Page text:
Classifying variants of unknown significance in BRCA1/BRCA2 based on family and personal history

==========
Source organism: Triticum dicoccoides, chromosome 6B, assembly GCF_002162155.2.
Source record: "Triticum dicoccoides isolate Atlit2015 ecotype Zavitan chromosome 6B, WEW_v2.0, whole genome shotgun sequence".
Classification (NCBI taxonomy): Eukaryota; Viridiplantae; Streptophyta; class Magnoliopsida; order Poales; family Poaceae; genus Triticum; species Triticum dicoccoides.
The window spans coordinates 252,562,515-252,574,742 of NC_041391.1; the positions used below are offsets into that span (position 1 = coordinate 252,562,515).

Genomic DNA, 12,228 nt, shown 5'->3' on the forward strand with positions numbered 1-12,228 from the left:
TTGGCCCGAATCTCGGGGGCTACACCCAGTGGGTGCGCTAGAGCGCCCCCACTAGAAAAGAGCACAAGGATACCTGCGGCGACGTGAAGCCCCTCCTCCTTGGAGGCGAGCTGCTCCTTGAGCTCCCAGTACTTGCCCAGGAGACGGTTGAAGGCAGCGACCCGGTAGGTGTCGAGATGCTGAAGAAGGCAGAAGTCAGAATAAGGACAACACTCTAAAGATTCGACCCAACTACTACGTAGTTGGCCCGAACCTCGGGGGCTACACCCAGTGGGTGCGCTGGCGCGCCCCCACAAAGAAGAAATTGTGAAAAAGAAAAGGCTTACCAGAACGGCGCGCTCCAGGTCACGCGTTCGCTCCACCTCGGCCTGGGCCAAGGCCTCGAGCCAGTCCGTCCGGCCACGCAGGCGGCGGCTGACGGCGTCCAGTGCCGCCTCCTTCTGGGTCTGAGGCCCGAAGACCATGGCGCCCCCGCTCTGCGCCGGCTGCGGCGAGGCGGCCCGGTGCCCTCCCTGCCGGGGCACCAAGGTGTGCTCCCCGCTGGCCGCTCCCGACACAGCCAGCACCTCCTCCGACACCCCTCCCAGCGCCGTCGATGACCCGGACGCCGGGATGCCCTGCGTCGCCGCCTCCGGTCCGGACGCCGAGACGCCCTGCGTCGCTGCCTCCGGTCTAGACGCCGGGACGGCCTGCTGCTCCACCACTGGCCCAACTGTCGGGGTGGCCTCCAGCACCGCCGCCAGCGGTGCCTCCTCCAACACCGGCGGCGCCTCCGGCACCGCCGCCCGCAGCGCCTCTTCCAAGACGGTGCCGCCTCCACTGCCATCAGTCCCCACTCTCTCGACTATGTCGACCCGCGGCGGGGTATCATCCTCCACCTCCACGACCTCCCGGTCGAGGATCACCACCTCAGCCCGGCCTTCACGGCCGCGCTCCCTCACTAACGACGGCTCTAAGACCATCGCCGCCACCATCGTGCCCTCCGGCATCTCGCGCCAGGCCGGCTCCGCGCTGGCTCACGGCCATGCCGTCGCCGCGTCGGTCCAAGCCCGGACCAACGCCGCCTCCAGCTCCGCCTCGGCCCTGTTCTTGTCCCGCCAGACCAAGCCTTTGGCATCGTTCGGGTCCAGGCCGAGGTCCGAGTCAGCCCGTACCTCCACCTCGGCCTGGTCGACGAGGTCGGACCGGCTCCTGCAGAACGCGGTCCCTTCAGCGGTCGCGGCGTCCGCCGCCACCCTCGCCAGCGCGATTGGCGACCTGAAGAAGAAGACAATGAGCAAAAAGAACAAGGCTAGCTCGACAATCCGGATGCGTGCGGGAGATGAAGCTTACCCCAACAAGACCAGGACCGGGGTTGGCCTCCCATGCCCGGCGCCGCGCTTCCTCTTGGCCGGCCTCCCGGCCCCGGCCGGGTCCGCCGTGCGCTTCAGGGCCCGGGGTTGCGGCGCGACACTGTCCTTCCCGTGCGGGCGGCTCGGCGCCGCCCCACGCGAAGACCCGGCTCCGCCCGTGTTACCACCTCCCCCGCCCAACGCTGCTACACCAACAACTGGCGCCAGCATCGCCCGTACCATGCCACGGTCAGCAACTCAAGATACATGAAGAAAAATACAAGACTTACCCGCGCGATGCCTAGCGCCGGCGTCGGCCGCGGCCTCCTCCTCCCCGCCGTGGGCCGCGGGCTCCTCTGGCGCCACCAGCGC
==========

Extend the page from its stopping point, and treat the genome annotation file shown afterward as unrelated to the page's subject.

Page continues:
When a variant of unknown significance (VUS) shows up in a genetic test, it's frustrating. Without clinical data backing the pathogenicity of a variant, it is difficult to advise patients. As genetic screening increases, more VUS crop up, and become even harder to classify due to an expanding pool of clinical characteristics of patients. For BRCA1/BRCA2 testing, VUS occur in 2-4% of cases, and the number of VUS that have been identified is roughly equal to the number of pathogenic variants. In a recent publication in GIM, Dr. David Goldgar and his team expanded on their work studying VUS in BRCA1/BRCA2 using clinical genetic tests in 138,000 individuals undergoing genetic testing for hereditary cancer. On this month's GenePod, Dr. Goldgar discusses their new model for predicting pathogenicity of BRCA1/BRCA2 VUS using family history, and the value of grouping similar VUS, rather than studying them individually.


 

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